“What we’ve heard from the Minister (Simon Coveney), the Taoiseach and the President, they want to find a solution.
“We, the congressional delegation, want to find a solution.
“So, I think now it’s up to London to help us all find a solution.”
Of the group’s meeting with Foreign Secretary Liz Truss at the weekend, when asked what concerns the UK Government has with the Protocol that would require legislation to change unilaterally, Mr Neal said: “Safe to say there was a certain vagueness in the conversation.”
When asked about unionists’ concerns about the Protocol, Mr Neal said: “I keep hearing this number that 80 percent of the people in the North would like to see changes in the Protocol.
"You could say that about any piece of legislation I’ve ever had my hands on in my life.
“However, the more salient point is the unyielding one – and that suggests the following: seven percent of the people in the North cast a vote two weeks ago based on the Protocol.”
Ireland’s Minister for Foreign Affairs Simon Coveney said the EU, and the vice-president of the European Commission Maros Sefcovic, are willing to give in on the biggest ask from the unionist community.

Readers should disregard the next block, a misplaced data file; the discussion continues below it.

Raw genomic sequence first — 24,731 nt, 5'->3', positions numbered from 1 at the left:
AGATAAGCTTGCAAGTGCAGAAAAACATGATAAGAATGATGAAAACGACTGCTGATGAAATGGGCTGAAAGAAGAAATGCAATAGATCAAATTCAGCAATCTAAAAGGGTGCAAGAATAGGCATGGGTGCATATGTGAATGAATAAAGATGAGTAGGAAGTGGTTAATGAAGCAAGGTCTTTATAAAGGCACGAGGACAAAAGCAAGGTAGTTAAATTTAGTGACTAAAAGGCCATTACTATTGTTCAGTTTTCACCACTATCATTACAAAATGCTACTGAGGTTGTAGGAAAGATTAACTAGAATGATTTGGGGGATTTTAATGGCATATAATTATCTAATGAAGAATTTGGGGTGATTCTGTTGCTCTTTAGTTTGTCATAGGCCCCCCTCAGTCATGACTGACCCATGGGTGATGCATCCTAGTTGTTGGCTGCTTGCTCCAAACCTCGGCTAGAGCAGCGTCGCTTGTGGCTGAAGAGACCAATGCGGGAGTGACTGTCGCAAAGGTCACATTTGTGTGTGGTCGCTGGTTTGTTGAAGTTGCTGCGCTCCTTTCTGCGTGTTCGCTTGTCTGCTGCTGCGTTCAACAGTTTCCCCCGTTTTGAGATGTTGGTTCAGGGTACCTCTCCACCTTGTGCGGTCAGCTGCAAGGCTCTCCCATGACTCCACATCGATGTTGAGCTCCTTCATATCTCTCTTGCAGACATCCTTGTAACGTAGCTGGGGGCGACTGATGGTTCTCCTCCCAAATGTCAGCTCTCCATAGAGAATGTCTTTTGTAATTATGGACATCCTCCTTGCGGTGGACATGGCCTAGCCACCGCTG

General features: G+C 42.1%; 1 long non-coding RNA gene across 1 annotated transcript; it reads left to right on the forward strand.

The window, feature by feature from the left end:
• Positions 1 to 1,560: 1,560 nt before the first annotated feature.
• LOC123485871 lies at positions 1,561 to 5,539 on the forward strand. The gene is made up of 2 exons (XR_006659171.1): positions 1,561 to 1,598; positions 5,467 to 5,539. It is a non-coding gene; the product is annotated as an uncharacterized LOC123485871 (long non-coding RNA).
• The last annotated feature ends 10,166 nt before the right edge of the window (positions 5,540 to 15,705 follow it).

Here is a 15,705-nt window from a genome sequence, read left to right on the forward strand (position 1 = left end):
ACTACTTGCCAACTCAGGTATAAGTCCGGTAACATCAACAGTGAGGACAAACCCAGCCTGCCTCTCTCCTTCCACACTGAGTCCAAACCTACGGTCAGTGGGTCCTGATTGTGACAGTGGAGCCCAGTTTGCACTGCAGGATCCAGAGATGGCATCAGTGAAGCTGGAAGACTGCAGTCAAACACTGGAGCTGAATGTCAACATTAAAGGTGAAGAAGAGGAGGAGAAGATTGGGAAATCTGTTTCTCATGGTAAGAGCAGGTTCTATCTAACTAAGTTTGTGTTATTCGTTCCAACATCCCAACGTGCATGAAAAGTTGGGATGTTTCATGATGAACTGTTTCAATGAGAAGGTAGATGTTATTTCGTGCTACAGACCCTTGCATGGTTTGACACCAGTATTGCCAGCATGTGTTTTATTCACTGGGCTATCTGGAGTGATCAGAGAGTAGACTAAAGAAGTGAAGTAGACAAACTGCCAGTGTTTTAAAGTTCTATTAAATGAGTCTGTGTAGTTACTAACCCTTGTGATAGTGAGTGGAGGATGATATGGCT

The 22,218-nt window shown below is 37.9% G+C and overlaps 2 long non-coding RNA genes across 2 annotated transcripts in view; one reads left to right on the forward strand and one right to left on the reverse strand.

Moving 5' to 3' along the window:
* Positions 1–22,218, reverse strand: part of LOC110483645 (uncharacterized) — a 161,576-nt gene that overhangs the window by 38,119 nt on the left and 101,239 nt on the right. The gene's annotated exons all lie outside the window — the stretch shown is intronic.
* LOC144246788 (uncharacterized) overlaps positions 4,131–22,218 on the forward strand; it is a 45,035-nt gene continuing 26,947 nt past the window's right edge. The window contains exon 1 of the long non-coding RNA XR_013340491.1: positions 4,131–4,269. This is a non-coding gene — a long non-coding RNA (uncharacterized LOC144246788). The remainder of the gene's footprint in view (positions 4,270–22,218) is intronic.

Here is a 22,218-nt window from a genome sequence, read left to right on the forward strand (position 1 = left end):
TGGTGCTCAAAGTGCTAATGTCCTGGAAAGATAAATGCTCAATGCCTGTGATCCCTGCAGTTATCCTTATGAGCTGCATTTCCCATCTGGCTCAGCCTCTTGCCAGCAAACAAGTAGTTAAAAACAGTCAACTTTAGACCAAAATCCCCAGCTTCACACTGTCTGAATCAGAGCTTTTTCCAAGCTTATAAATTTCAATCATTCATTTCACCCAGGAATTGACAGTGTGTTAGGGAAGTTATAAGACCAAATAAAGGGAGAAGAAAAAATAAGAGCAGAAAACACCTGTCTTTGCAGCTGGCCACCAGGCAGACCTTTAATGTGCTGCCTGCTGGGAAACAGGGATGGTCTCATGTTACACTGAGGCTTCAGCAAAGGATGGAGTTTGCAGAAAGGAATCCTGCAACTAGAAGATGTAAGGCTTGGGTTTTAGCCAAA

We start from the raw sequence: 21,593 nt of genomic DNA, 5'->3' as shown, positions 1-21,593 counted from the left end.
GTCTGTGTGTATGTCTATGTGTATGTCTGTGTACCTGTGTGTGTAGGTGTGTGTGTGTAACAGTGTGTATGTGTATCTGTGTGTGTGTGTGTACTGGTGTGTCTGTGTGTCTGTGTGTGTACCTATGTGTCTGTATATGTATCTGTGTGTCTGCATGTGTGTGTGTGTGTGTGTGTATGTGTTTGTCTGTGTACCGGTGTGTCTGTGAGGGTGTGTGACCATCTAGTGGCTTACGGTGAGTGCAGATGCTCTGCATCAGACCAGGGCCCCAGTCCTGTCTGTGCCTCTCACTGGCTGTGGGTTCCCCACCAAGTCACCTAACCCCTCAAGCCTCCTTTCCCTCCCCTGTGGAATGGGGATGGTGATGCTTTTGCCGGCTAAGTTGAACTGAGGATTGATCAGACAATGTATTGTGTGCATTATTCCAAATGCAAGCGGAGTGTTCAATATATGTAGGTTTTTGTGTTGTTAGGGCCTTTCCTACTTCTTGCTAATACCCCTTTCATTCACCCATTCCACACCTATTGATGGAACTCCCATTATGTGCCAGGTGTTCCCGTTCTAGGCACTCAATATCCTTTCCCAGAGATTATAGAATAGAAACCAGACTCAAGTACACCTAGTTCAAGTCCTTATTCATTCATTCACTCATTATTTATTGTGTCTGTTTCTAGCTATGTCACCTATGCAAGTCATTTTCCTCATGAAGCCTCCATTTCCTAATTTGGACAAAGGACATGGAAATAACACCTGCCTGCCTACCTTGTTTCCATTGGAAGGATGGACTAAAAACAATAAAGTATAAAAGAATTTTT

European Commission Vice-President Maros Sefcovic slammed the decision to scrap parts of the Protocol JOHANNA GERON
He said: “The biggest ask of me and of vice-president Sefcovic from the unionist community in Northern Ireland is that they want a distinction to be made on goods that are being traded from Great Britain into Northern Ireland if those goods are staying in Northern Ireland.
“And vice-president Sefcovic wants to address that issue and can remove the vast majority of checks on goods that we can show are staying in Northern Ireland – through better labelling, through sharing of supply-chain information between the British Government and the EU.
“But we need a partner to do that.”
Created to avoid the return of checkpoints along the Irish border, after years of negotiation it was agreed that new Brexit regulatory and customs processes would be placed along the Irish Sea.
Both London and Brussels agreed to this as part of the final Brexit negotiations.
Since its implementation in early 2021, the EU and UK agree that the protocol does not work as smoothly as it should, and both sides have engaged in further negotiations.
Most of the trade issues relate to additional checks and costs on goods going from Great Britain to Northern Ireland, leading unionists to argue that it weakens Northern Ireland’s place within the United Kingdom.
Mr Coveney said the visit by the US delegation is a reminder of how important the Northern Ireland peace process is to US politicians.
He added: “This is a very high-powered group of Congressmen from the United States.
“This is a very serious engagement on the detail of the issues that we’re grappling with at the moment.
“But it’s also a reminder of just how important the peace process and the Good Friday Agreement on this island is to many people in Washington, and in many ways they see ourselves as guarantors of that process in times of difficulty and tension, which is what we’re going through right now.”
The US delegation is due to travel to Belfast on Wednesday morning.